From Swedish Death Cleaning To KonMari’s “Spark Of Joy”: Minimalist Methods

admin // November 22 // 0 Comments

“The first step in crafting the life you want is to get rid of everything you don’t.” Joshua Becker

It’s all well and good to decide we want to transition to a minimalist lifestyle, but where to start? A lot of people are discouraged from the getgo simply because the immensity of the task seems so overwhelming. The antidote to this situation is simply to be methodical. There are myriad approaches out there and you simply have to find the one, or ones, that works for you. It may be that you need to try several different methods over the course of your personal evolution. You may just need to throw in a decluttering game every now and then to keep things interesting (or to involve friends and family in the process!).

As you change so will your means of keeping yourself motivated. However you will also inevitably get to a point where you have trained yourself to approach life from a minimalist perspective. But it in the beginning it’s pretty much essential that you figure out a technique to keep you on track.

3.1 Start Simple: Cleaning Out The Closets

“The secret of getting ahead is getting started” Mark Twain

On the less emotionally intense side (because yes, if it hasn’t already, getting rid of your personal possessions will likely bring up some emotional reactions at some point in the process!) of decluttering are any number of relatively simple, fun and easy to apply frameworks for getting rid of things.

Time can often be a major constraint that keeps us putting off the start date to tackling our clutter. In response to the fast-paced packed schedules of modern day life, Zen Habits author Leo Babauta has a great article titled “18 Five-Minute Decluttering Tips to Start Conquering Your Mess” which provides readers with just that.[1] If you’re in need of some simple kickstarting tools, take a look at his list or have a brainstorm with a friend and come up with your own ideas of 5-minute decluttering exercises. Then take one on each day until you can consecrate a more significant chunk of time to your minimalist practice (or until the 5-minutes add up to a full-on holistic decluttering!)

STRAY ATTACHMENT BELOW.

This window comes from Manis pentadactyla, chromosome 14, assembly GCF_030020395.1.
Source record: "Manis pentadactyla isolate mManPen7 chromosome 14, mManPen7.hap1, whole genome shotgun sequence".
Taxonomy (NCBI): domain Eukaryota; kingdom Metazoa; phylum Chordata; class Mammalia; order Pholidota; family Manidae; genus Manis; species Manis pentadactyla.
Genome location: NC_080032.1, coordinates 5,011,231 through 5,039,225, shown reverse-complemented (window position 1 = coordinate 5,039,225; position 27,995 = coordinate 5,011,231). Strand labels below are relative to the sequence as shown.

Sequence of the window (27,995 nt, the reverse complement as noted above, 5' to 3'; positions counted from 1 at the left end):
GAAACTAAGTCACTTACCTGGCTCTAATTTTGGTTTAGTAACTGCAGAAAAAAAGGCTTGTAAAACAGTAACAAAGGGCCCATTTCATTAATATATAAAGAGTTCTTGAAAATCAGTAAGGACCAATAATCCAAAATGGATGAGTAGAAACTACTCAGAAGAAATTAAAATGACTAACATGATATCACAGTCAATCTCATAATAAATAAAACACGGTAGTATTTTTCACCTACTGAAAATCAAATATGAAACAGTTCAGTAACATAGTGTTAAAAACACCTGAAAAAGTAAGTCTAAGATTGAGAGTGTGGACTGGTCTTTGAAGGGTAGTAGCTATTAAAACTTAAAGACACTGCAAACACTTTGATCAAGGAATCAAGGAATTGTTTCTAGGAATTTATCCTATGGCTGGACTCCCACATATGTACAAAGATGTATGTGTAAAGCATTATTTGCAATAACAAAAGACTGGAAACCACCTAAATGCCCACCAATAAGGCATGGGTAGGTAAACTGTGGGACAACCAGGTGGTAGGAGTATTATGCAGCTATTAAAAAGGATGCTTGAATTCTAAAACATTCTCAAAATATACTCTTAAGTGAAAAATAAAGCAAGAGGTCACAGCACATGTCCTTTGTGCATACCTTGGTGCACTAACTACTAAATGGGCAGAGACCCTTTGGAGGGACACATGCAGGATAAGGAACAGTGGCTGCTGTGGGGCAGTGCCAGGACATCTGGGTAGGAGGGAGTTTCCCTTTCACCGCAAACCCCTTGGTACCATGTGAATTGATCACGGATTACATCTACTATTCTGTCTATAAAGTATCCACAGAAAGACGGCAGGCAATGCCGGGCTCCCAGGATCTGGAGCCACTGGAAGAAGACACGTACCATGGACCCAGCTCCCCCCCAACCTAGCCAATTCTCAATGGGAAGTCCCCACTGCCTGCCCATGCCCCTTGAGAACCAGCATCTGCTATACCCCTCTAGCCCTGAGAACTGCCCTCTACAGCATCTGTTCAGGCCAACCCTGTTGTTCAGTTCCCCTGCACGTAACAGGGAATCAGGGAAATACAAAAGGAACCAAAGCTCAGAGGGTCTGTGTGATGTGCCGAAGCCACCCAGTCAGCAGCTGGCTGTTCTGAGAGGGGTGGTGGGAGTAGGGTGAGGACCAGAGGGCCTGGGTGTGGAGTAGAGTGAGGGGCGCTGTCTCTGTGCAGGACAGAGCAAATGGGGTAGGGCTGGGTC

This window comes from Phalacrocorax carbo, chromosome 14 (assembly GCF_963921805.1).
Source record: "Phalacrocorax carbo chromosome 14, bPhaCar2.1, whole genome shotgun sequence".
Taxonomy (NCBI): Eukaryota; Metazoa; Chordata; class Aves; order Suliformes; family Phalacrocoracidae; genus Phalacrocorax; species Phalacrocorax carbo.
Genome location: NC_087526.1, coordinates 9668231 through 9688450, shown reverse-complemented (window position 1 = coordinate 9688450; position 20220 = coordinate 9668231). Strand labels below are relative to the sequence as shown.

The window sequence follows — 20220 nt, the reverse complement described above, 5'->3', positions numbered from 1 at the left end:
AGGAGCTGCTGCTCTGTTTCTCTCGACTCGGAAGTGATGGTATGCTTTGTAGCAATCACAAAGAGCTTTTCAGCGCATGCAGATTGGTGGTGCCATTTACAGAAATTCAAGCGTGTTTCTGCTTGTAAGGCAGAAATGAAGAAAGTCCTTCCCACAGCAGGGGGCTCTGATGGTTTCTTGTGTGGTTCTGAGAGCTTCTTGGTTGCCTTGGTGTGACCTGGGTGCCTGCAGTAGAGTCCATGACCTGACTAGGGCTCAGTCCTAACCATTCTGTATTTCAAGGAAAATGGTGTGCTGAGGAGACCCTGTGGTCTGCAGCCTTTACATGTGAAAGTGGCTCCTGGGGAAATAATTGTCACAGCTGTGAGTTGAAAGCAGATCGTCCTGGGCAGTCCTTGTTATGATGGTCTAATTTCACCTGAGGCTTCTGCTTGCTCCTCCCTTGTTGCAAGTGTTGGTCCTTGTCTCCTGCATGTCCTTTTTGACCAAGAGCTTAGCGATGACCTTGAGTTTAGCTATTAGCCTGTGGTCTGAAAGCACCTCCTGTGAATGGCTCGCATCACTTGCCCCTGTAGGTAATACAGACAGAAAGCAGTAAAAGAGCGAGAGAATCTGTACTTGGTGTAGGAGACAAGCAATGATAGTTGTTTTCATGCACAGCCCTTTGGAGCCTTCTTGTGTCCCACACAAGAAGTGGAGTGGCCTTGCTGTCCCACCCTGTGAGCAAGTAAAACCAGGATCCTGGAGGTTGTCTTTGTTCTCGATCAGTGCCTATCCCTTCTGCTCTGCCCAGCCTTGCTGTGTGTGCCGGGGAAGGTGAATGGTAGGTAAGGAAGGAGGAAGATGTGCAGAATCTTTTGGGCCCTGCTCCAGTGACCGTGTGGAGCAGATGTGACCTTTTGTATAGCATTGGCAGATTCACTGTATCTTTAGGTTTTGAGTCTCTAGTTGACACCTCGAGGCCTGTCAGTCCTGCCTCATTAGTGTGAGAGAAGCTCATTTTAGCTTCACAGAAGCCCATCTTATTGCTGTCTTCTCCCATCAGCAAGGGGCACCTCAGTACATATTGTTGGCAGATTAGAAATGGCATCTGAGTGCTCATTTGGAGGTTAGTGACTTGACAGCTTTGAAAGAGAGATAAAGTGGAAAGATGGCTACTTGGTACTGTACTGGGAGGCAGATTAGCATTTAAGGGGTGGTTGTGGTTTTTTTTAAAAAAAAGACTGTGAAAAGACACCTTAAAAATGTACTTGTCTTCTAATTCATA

Also on the fairly low time investment end of the spectrum, some of you may be familiar with the “closet hanger method” made famous by Oprah. This obviously applies primarily to clothing, though I’m sure you could come up with creative ways to apply it to other things. The idea is to have all your clothes with the hangers facing one direction. As you take them out and wear them you replace them with the hanger facing the other way. Thus, after a certain amount of time you will see what pieces you wear, and which you don’t, allowing to get rid of everything that’s technically surplus in your wardrobe. The main “hangup” (pun intended) of this method are that it requires you to have closet space, and enough of it to hang the majority of your clothes. But if the constraints fit with your situation it can be a pretty straight forward first step.

3.2 Making Light Work of The Modern Mess

“Challenges are what make life interesting and overcoming them is what makes life meaningful ” Joshua J. Marine

Expanding out from the specifics of closet-clearing may be daunting. Minimalist writer and coach Dana Byers suggests writing a list of all the spaces in your home and tackling one per day (or per weekend, depending on your life schedule). You start by writing out all the larger spaces and then honing in on one that you can address within a short amount of time. For example, you may have “kitchen” on our list and then zone in on “tupperware cupboard” or “pantry” and getting rid of everything broken, unused or excessive in that small section of your house would be the task of the day. [2] Whatever approach you may choose to take, breaking things down to manageable tasks is a definite essential of successful minimalism.